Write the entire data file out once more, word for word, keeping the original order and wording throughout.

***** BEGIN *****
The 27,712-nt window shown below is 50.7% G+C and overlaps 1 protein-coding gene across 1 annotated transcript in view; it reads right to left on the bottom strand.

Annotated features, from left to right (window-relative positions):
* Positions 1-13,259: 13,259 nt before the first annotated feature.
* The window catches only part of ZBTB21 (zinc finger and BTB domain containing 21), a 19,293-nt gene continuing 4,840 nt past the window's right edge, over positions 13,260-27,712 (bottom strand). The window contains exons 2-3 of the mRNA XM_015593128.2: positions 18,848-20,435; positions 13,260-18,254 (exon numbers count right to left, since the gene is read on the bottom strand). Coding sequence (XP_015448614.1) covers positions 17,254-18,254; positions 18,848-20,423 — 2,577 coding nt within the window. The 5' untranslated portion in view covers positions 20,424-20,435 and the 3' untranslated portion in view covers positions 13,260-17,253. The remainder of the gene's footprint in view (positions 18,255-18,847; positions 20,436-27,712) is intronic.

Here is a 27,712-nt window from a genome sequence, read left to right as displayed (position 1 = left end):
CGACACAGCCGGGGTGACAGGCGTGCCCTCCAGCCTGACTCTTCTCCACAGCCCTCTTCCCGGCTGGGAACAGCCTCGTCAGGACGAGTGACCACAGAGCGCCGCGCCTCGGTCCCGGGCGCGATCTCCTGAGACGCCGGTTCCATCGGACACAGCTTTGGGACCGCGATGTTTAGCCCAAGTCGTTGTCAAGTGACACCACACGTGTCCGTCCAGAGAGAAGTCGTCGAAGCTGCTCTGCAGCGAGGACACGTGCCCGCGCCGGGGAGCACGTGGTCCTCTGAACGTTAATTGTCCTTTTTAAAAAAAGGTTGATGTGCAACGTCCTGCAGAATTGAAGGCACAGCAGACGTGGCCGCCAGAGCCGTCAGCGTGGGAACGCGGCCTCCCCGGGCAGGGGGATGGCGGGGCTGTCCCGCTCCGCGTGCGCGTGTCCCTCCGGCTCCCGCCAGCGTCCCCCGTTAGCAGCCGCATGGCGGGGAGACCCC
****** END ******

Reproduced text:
The 27,712-nt window shown below is 50.7% G+C and overlaps 1 protein-coding gene across 1 annotated transcript in view; it reads right to left on the bottom strand.

Annotated features, from left to right (window-relative positions):
* Positions 1-13,259: 13,259 nt before the first annotated feature.
* The window catches only part of ZBTB21 (zinc finger and BTB domain containing 21), a 19,293-nt gene continuing 4,840 nt past the window's right edge, over positions 13,260-27,712 (bottom strand). The window contains exons 2-3 of the mRNA XM_015593128.2: positions 18,848-20,435; positions 13,260-18,254 (exon numbers count right to left, since the gene is read on the bottom strand). Coding sequence (XP_015448614.1) covers positions 17,254-18,254; positions 18,848-20,423 — 2,577 coding nt within the window. The 5' untranslated portion in view covers positions 20,424-20,435 and the 3' untranslated portion in view covers positions 13,260-17,253. The remainder of the gene's footprint in view (positions 18,255-18,847; positions 20,436-27,712) is intronic.

Here is a 27,712-nt window from a genome sequence, read left to right as displayed (position 1 = left end):
CGACACAGCCGGGGTGACAGGCGTGCCCTCCAGCCTGACTCTTCTCCACAGCCCTCTTCCCGGCTGGGAACAGCCTCGTCAGGACGAGTGACCACAGAGCGCCGCGCCTCGGTCCCGGGCGCGATCTCCTGAGACGCCGGTTCCATCGGACACAGCTTTGGGACCGCGATGTTTAGCCCAAGTCGTTGTCAAGTGACACCACACGTGTCCGTCCAGAGAGAAGTCGTCGAAGCTGCTCTGCAGCGAGGACACGTGCCCGCGCCGGGGAGCACGTGGTCCTCTGAACGTTAATTGTCCTTTTTAAAAAAAGGTTGATGTGCAACGTCCTGCAGAATTGAAGGCACAGCAGACGTGGCCGCCAGAGCCGTCAGCGTGGGAACGCGGCCTCCCCGGGCAGGGGGATGGCGGGGCTGTCCCGCTCCGCGTGCGCGTGTCCCTCCGGCTCCCGCCAGCGTCCCCCGTTAGCAGCCGCATGGCGGGGAGACCCC